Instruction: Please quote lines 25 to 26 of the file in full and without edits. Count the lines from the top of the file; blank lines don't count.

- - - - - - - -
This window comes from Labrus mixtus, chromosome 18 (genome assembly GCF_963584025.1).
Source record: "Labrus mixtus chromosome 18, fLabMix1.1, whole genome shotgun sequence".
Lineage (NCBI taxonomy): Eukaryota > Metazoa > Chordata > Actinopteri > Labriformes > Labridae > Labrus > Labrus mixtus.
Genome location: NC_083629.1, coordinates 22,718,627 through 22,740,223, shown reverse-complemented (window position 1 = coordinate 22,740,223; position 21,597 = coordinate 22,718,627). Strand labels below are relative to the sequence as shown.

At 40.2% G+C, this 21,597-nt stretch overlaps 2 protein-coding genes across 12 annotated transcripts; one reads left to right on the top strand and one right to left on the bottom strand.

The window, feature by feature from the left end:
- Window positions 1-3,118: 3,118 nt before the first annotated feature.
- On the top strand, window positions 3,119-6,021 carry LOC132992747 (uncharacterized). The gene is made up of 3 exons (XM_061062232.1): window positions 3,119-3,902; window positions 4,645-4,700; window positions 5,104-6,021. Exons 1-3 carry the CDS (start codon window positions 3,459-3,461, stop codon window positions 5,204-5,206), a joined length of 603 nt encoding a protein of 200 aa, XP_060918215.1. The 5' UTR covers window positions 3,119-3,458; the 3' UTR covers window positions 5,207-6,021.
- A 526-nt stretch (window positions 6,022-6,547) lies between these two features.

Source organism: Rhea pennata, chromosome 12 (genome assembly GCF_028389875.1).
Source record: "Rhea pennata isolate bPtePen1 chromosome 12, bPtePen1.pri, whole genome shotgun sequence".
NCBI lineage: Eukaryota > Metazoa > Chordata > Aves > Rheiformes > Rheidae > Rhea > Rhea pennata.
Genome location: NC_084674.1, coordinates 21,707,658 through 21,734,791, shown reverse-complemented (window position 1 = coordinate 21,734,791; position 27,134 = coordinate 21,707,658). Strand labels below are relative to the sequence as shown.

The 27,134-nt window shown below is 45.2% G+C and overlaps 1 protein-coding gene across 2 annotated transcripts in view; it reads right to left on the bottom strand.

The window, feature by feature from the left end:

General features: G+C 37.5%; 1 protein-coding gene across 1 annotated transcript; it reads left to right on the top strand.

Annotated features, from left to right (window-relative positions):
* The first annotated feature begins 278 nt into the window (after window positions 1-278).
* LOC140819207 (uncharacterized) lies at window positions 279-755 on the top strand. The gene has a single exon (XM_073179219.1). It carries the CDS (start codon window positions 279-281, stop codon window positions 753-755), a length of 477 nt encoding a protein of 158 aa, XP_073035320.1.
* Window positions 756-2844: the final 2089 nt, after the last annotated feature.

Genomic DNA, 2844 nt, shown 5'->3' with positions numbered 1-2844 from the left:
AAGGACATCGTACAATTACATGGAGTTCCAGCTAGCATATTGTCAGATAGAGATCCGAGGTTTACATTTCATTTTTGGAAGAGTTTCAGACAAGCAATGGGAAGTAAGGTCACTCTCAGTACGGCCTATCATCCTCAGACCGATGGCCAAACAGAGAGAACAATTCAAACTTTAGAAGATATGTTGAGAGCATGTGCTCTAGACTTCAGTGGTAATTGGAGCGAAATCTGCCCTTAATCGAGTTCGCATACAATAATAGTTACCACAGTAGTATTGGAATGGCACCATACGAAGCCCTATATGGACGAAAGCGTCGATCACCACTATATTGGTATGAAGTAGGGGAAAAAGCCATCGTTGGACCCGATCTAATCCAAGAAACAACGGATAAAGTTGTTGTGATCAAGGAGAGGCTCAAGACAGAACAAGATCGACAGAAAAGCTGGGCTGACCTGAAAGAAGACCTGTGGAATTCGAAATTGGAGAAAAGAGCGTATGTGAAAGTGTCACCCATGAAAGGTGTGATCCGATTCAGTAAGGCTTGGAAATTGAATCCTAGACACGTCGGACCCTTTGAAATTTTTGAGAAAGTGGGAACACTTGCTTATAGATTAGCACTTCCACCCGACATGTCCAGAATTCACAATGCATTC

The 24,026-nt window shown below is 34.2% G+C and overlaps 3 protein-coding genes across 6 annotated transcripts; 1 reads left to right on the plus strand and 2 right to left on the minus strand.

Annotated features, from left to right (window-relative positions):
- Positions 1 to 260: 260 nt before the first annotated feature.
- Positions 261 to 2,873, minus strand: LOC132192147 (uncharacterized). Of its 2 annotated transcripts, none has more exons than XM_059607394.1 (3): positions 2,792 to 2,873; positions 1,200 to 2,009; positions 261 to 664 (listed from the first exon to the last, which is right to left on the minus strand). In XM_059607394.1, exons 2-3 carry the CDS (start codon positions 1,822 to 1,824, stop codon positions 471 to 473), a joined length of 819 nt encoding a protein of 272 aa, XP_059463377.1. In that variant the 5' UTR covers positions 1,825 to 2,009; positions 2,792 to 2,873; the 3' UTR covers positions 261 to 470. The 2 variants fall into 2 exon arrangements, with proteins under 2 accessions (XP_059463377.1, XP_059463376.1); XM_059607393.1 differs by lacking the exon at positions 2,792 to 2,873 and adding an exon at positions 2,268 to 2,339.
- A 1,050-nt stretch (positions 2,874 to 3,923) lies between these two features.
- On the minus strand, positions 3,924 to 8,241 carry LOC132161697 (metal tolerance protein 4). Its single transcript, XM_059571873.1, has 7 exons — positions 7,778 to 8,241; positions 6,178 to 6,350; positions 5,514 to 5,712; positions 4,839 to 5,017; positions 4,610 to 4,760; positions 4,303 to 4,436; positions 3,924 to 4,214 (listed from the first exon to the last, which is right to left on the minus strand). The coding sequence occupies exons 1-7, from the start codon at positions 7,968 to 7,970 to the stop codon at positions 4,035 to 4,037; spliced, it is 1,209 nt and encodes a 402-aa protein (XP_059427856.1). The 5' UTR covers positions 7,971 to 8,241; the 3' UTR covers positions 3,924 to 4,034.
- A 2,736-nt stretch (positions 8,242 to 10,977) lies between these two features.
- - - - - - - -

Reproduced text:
- Positions 1 to 260: 260 nt before the first annotated feature.
- Positions 261 to 2,873, minus strand: LOC132192147 (uncharacterized). Of its 2 annotated transcripts, none has more exons than XM_059607394.1 (3): positions 2,792 to 2,873; positions 1,200 to 2,009; positions 261 to 664 (listed from the first exon to the last, which is right to left on the minus strand). In XM_059607394.1, exons 2-3 carry the CDS (start codon positions 1,822 to 1,824, stop codon positions 471 to 473), a joined length of 819 nt encoding a protein of 272 aa, XP_059463377.1. In that variant the 5' UTR covers positions 1,825 to 2,009; positions 2,792 to 2,873; the 3' UTR covers positions 261 to 470. The 2 variants fall into 2 exon arrangements, with proteins under 2 accessions (XP_059463377.1, XP_059463376.1); XM_059607393.1 differs by lacking the exon at positions 2,792 to 2,873 and adding an exon at positions 2,268 to 2,339.